Extracting Estrogens: Modern treatment plants strip hormone from sewage

Reproductive hormones, both natural and the synthetic ones in contraceptive drugs, sometimes survive sewage treatment and turn up in the environment where they can affect wildlife. Modern sewage-treatment facilities, about half of those used in Europe, break down these sex hormones more effectively than older plants do.

A new study shows why: Only the modern, multiple-chamber treatment plants subject the sewage to the gamut of chemical and biological conditions required to break down different hormones.

Sewage often contains two natural estrogens, estrone (E1) and 17-beta-estradiol (E2), as well as the synthetic estrogen 17-alpha-ethinylestradiol (EE2), used in birth-control pills and patches. Scientists have determined that some estrogen passes through U.S. water-treatment plants and reaches waterways (SN: 6/17/00, p. 388: Excreted Drugs: Something Looks Fishy), where it can cause fish to develop sexual abnormalities (SN: 1/8/94, p. 24: https://www.sciencenews.org/sn_edpik/ls_7.htm).

Older plants have a single tank designed to remove phosphate and nitrate from sludge, but newer facilities use several such tanks and retain sludge considerably longer, says environmental chemist Thomas A. Ternes of Bundesanstalt für Gewässerkunde in Koblenz, Germany. At a recently updated plant in Wiesbaden, Germany, for example, sludge spends 11 to 13 days in a trio of tanks rather than the 4 days or less it took in a single tank before the renovation.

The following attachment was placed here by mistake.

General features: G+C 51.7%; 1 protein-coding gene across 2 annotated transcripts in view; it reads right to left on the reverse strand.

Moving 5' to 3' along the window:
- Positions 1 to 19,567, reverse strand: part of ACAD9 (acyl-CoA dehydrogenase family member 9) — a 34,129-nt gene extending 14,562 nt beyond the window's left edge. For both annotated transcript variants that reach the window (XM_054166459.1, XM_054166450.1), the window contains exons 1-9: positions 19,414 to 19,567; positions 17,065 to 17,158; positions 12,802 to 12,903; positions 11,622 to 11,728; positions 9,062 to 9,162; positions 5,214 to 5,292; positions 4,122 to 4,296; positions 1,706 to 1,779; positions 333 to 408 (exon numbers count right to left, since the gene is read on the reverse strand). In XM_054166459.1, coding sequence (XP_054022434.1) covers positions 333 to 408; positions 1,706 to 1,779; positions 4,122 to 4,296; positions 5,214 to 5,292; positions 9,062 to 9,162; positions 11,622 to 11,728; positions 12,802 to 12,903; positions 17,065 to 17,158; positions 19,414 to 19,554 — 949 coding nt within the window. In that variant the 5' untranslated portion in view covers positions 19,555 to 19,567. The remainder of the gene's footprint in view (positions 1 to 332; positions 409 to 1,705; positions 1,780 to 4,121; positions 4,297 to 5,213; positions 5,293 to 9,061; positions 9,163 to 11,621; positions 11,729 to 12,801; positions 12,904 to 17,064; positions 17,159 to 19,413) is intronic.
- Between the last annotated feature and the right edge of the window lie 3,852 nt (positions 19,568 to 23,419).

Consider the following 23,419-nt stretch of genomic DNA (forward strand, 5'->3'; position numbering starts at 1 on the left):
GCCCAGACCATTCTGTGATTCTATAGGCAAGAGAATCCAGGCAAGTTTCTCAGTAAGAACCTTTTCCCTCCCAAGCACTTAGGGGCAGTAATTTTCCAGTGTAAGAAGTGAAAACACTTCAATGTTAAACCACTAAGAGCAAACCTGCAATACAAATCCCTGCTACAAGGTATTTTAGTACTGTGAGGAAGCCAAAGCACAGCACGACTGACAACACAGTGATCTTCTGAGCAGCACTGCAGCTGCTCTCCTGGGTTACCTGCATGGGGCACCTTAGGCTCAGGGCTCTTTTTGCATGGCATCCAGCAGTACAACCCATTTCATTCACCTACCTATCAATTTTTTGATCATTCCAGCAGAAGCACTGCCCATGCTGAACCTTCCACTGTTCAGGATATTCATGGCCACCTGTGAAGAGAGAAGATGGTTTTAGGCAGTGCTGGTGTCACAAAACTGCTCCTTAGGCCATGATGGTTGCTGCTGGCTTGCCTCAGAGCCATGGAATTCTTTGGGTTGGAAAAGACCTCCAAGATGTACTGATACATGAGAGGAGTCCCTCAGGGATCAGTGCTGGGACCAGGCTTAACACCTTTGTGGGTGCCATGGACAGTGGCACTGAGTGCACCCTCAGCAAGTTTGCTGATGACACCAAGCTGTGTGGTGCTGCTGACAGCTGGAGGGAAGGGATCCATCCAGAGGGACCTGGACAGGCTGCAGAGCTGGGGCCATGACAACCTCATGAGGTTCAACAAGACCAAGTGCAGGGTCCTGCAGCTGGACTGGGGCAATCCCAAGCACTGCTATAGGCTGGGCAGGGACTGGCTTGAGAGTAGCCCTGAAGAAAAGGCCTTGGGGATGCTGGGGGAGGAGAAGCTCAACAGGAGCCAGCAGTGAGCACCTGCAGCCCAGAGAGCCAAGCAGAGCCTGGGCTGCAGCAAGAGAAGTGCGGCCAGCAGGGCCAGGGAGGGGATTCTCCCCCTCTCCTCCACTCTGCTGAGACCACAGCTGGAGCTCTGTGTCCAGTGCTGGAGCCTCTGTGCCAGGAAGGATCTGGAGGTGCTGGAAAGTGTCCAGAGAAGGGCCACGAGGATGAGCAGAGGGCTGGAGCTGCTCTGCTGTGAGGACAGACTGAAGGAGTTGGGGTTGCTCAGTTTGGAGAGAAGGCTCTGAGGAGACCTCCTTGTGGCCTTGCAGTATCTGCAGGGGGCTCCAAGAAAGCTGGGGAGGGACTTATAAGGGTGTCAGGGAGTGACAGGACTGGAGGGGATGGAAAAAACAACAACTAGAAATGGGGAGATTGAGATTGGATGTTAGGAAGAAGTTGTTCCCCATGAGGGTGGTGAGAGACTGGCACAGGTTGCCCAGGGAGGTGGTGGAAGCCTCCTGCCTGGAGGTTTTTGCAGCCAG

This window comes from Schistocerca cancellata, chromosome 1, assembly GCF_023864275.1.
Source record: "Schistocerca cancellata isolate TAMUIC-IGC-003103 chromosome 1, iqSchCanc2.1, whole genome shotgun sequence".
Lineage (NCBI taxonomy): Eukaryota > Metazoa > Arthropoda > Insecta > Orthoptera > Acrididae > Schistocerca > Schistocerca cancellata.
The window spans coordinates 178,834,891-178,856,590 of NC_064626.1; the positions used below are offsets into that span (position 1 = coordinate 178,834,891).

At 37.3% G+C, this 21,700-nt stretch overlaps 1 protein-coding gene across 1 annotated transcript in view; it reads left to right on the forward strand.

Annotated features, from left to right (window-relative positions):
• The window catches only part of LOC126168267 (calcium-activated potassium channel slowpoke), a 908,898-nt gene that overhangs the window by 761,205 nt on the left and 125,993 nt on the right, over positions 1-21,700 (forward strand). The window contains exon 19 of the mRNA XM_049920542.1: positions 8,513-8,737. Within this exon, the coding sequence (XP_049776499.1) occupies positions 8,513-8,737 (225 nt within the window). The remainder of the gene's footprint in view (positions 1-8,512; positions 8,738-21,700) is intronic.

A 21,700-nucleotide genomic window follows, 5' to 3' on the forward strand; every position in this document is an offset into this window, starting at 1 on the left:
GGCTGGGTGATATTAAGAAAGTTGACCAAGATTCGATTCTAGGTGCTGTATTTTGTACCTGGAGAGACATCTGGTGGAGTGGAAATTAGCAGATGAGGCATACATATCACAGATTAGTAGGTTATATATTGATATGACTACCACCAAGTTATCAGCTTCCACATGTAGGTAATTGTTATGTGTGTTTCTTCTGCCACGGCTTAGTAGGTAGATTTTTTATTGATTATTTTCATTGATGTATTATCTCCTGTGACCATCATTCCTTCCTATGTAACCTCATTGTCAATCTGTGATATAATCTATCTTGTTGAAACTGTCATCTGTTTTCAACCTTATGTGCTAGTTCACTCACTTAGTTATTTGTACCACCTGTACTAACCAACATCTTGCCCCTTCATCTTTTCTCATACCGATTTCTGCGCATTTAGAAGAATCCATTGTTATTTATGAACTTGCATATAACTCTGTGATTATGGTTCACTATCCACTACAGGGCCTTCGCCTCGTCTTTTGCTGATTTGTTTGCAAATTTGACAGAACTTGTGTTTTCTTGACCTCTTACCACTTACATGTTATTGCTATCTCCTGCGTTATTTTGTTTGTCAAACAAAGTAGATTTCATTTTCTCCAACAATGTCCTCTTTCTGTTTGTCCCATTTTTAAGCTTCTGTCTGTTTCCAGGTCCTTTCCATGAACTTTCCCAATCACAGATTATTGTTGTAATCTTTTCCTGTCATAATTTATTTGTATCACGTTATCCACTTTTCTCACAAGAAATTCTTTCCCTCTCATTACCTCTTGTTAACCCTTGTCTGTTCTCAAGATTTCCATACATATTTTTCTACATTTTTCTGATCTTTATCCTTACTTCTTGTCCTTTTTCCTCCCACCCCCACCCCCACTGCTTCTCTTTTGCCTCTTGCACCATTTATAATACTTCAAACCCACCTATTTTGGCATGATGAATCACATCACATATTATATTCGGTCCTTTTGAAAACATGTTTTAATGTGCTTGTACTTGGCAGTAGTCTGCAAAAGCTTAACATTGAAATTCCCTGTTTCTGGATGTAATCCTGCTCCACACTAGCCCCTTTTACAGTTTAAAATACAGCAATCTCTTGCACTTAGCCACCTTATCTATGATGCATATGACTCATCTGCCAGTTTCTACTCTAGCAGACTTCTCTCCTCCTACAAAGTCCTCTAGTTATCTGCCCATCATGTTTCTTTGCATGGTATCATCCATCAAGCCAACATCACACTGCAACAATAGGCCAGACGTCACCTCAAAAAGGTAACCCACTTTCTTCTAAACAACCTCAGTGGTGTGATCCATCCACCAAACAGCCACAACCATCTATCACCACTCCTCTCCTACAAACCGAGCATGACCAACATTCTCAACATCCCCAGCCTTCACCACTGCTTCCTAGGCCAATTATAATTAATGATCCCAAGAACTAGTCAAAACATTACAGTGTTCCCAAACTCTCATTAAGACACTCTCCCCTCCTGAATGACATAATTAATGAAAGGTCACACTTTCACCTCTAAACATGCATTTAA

Different kinds of bacteria populate the various tanks because some tanks expose sludge to oxygen and others don’t. To figure out where in the newer treatment process estrogens break down, Ternes and his colleagues in Denmark and Switzerland studied sludge removed from 10 different points along the flow of sewage in the Wiesbaden plant.

The scientists found that oxygen-deprived tanks remove most of the E1 and E2 that enter them, while oxygenated tanks remove most of the EE2. Most important, all three hormones were undetectable–though not necessarily entirely absent–in the plant’s effluent, the researchers report in an upcoming Environmental Science and Technology.

Estrogen removal is a fortunate side effect of multiple-tank sewage treatment, says chemist Thomas Heberer of the Technical University of Berlin. The new research shows for the first time that subjecting sludge alternately to oxygenated and oxygen-deprived conditions is highly effective at eliminating the hormones, he says. He notes that with more-sophisticated measurement techniques, Ternes’ team might have measured traces of estrogen that survived the treatment process.

The study also suggests that more-costly experimental techniques for treating sewage, such as injecting ozone gas into treatment tanks or using high-tech filters, may not be necessary to remove the hormones, says Heberer. A good next step, he suggests, would be to determine whether a multiple-tank process also eliminates hormone-mimicking chemicals such as nonylphenol and bisphenol A, which have become major environmental concerns.


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